This may or may not be on your calendar, but it’s Open Access Week!
This year’s tagline, “Open in support of…,” offers the opportunity to reflect on how the National Institutes of Health (NIH) and the National Library of Medicine (NLM) seek to be open to support new research and innovation, and to drive new scientific discoveries, while also making current research results available to the widest audience possible. And lots of excitement is brewing.
As the world’s largest biomedical library, NLM has long played a leading role in providing access to biomedical literature through services like PubMed and PubMed Central (PMC).
PMC is NLM’s digital repository of full-text journal articles in the biomedical and life sciences. PMC now contains more than 4.5 million articles, all freely accessible to the public. Over 2,000 journals participate fully.
Included in thePMC collection is manuscripts of researchers who receive funding from the National Institutes of Health. Under the NIH Public Access Policy, funded researchers must ensure the peer-reviewed, accepted author manuscript of any paper directly supported by NIH is deposited in PMC within one year of publication. By this mechanism, some 100,000 research articles are made available to the public annually.
Now PMC will provide access to a broader spectrum of research articles. Ten other Federal departments and agencies now use PMC as the repository for their own public access publications, as well as nearly 30 international funders and a number of private funders in the United States, including the Howard Hughes Medical Institute and the Bill and Melinda Gates Foundation.
And there’s more good news. NLM is making PMC a better way for finding and accessing related datasets. Supplementary data like images, tables, and videos associated with an article must be deposited in PMC with the article.
Beyond preserving this content and making it freely available, PMC supports productive reuse of content via text mining and other forms of analysis. With the support of publishers and research funders, nearly half the articles available in PMC are now both free to read and available in formats that support productive reuse. PMC’s largest text mining collection is the Open Access Subset, which includes more than 1.75 million articles made available under a Creative Commons or similar license that allows more liberal reuse than a traditional copyrighted work.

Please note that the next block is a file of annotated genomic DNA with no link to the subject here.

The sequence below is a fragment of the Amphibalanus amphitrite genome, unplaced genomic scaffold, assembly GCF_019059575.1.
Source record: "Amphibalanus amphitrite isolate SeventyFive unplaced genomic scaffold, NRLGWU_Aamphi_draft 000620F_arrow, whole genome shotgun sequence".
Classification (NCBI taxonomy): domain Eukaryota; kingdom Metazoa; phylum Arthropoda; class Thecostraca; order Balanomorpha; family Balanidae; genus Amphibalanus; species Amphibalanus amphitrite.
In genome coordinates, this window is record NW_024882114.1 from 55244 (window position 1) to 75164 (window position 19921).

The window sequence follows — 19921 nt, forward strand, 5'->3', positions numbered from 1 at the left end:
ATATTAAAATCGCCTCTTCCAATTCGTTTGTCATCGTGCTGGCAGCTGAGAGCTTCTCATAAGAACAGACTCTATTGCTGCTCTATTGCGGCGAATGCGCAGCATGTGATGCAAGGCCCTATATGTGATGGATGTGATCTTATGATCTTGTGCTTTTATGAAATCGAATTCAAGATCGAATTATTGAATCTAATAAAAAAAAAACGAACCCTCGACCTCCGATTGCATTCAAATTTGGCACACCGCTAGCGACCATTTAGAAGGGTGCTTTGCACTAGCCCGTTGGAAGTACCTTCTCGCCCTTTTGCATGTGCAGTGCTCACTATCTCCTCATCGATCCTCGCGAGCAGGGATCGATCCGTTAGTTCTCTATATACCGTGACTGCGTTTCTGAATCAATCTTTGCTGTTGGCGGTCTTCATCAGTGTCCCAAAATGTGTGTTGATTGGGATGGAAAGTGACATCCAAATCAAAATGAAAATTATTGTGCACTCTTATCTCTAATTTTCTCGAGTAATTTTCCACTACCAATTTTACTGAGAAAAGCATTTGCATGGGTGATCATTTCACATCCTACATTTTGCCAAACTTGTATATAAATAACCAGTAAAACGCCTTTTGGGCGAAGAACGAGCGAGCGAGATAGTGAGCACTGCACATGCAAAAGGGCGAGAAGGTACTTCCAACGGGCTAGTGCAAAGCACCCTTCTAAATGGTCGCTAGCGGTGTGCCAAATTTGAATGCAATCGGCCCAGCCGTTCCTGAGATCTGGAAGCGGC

Looking ahead, NLM will continue to explore ways to help users more easily identify articles with supplementary data or those associated with publicly accessible datasets and improve the visibility of data. These steps will help make PMC not only a place for advancing open access but supporting broader notions of open science.
But now, we open the floor to you. How else would you like to use PMC and related NLM resources? As we strive to be open in support of you, we need your insight on how best to be of service. Share your thoughts with us by emailing email@example.com.
We look forward to seeing doors opened and discoveries made through open access, and welcome you as NLM’s partners in this adventure.
About the Authors:
Jerry Sheehan is the Deputy Director of NLM, where he has worked for more than a decade to advance public access to scientific literature, data, and other research outputs.
Kathryn Funk is the program manager for PubMed Central. She is responsible for PMC policy as well as PMC’s role in supporting the public access policies of numerous funding agencies, including NIH. Katie has a Masters in Library and Information Science from The Catholic University of America.